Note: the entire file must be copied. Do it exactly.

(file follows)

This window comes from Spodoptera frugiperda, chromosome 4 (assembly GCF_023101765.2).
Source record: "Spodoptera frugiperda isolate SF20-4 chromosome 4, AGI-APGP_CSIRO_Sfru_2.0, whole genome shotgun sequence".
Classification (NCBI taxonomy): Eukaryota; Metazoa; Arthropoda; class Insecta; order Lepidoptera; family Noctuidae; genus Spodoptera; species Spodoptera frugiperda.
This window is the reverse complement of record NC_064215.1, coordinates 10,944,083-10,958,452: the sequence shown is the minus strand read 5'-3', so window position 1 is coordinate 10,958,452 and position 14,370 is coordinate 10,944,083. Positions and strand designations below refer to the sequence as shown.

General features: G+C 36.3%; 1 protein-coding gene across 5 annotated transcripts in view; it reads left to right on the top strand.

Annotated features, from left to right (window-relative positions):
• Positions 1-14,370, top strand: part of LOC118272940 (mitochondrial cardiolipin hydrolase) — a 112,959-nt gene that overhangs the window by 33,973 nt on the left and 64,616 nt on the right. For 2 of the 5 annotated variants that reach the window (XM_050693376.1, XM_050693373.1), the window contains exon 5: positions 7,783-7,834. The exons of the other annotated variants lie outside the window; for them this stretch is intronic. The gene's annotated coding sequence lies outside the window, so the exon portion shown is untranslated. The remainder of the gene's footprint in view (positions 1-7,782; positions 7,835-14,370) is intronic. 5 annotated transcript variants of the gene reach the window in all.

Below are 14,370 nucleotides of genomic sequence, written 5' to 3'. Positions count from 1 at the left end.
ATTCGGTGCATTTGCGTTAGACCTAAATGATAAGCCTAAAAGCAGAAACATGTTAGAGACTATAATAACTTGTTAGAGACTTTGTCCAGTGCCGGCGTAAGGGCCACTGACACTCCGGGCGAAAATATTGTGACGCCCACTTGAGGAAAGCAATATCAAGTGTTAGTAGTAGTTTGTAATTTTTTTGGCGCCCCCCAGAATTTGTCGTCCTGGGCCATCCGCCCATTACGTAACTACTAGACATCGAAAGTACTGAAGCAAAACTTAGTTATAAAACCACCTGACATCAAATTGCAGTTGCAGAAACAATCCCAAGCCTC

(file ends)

This window comes from Spodoptera frugiperda, chromosome 4 (assembly GCF_023101765.2).
Source record: "Spodoptera frugiperda isolate SF20-4 chromosome 4, AGI-APGP_CSIRO_Sfru_2.0, whole genome shotgun sequence".
Classification (NCBI taxonomy): Eukaryota; Metazoa; Arthropoda; class Insecta; order Lepidoptera; family Noctuidae; genus Spodoptera; species Spodoptera frugiperda.
This window is the reverse complement of record NC_064215.1, coordinates 10,944,083-10,958,452: the sequence shown is the minus strand read 5'-3', so window position 1 is coordinate 10,958,452 and position 14,370 is coordinate 10,944,083. Positions and strand designations below refer to the sequence as shown.

General features: G+C 36.3%; 1 protein-coding gene across 5 annotated transcripts in view; it reads left to right on the top strand.

Annotated features, from left to right (window-relative positions):
• Positions 1-14,370, top strand: part of LOC118272940 (mitochondrial cardiolipin hydrolase) — a 112,959-nt gene that overhangs the window by 33,973 nt on the left and 64,616 nt on the right. For 2 of the 5 annotated variants that reach the window (XM_050693376.1, XM_050693373.1), the window contains exon 5: positions 7,783-7,834. The exons of the other annotated variants lie outside the window; for them this stretch is intronic. The gene's annotated coding sequence lies outside the window, so the exon portion shown is untranslated. The remainder of the gene's footprint in view (positions 1-7,782; positions 7,835-14,370) is intronic. 5 annotated transcript variants of the gene reach the window in all.

Below are 14,370 nucleotides of genomic sequence, written 5' to 3'. Positions count from 1 at the left end.
ATTCGGTGCATTTGCGTTAGACCTAAATGATAAGCCTAAAAGCAGAAACATGTTAGAGACTATAATAACTTGTTAGAGACTTTGTCCAGTGCCGGCGTAAGGGCCACTGACACTCCGGGCGAAAATATTGTGACGCCCACTTGAGGAAAGCAATATCAAGTGTTAGTAGTAGTTTGTAATTTTTTTGGCGCCCCCCAGAATTTGTCGTCCTGGGCCATCCGCCCATTACGTAACTACTAGACATCGAAAGTACTGAAGCAAAACTTAGTTATAAAACCACCTGACATCAAATTGCAGTTGCAGAAACAATCCCAAGCCTC